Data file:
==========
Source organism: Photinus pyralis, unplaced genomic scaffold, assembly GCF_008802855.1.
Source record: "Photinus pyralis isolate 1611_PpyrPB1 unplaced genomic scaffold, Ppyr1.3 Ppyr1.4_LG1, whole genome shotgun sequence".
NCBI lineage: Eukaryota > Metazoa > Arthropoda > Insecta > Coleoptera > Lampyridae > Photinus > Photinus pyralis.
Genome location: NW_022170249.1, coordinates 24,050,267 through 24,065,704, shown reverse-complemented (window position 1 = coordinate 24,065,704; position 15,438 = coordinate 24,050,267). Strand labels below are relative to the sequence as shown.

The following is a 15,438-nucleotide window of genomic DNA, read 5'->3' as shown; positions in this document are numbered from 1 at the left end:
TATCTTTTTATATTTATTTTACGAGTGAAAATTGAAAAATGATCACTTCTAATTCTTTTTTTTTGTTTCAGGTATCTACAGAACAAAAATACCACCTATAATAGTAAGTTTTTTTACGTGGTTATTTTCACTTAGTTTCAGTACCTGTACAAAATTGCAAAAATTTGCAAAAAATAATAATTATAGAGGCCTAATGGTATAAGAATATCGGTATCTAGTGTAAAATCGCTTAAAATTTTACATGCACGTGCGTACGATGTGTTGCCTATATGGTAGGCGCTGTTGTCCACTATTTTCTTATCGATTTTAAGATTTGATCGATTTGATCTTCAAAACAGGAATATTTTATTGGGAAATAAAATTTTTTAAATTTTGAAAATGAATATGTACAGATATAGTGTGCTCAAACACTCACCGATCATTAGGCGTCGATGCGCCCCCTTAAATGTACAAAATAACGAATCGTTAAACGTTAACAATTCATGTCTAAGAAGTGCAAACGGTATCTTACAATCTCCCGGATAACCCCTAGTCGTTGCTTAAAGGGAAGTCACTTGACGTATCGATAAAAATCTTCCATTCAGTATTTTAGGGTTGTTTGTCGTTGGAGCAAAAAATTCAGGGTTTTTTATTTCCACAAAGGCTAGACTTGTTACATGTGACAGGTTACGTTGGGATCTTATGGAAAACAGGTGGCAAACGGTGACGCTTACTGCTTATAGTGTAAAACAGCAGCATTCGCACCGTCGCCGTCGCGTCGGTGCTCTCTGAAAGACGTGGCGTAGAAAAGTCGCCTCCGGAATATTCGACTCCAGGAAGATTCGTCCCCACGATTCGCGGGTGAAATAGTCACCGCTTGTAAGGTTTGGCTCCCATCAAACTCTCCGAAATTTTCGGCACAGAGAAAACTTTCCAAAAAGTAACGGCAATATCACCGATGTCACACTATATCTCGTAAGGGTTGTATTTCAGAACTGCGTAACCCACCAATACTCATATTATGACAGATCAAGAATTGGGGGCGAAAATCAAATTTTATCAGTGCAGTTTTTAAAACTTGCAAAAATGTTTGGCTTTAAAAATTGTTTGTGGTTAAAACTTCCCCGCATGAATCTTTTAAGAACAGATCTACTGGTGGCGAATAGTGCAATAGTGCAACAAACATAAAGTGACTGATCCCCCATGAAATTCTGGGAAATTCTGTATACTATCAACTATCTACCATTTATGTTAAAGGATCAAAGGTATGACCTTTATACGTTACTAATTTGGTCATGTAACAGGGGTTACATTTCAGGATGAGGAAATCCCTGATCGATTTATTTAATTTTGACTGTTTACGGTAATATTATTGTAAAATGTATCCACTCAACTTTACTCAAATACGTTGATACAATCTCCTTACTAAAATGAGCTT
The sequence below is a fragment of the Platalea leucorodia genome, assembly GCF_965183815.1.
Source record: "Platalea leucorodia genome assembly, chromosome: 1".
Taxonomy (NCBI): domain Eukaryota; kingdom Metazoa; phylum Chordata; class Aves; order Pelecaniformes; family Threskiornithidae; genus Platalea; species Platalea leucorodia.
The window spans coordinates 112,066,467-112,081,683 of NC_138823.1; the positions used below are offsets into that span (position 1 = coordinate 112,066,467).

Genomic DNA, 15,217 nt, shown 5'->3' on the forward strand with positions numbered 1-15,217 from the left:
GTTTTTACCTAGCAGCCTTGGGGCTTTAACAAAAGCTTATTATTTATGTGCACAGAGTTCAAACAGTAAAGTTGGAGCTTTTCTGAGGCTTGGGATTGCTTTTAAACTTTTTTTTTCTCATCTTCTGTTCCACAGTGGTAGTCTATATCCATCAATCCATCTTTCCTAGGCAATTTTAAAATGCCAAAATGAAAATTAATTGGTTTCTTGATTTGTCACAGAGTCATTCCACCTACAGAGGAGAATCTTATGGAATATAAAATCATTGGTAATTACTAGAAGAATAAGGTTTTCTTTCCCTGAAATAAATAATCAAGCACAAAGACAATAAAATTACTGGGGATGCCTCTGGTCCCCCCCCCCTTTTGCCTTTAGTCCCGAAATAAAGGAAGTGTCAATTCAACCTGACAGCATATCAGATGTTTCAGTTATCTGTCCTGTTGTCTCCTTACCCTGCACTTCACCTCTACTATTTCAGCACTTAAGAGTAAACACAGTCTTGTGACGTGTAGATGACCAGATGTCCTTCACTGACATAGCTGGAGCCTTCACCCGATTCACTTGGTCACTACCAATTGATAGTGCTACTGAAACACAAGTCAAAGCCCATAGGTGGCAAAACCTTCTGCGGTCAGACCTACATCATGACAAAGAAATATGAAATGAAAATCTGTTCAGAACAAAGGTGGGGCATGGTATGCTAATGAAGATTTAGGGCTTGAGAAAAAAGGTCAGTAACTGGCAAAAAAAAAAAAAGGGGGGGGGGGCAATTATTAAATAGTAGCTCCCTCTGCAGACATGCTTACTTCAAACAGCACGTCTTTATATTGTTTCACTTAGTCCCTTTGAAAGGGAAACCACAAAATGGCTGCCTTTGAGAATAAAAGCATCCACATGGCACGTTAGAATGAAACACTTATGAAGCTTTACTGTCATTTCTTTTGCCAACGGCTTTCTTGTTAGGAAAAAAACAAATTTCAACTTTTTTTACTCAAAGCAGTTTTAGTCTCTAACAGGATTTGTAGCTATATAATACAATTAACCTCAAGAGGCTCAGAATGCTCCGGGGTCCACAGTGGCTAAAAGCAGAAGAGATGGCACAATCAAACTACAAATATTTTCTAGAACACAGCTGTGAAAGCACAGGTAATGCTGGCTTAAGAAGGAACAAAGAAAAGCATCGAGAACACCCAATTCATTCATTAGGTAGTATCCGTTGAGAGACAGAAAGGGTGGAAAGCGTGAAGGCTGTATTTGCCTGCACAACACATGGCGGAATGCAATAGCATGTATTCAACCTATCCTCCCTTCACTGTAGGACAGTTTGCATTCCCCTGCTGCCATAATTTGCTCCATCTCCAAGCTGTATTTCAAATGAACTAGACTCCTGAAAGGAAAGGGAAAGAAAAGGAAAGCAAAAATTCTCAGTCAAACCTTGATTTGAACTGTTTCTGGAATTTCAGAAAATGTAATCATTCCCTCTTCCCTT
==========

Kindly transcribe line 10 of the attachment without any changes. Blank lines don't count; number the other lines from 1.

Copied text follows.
The window spans coordinates 112,066,467-112,081,683 of NC_138823.1; the positions used below are offsets into that span (position 1 = coordinate 112,066,467).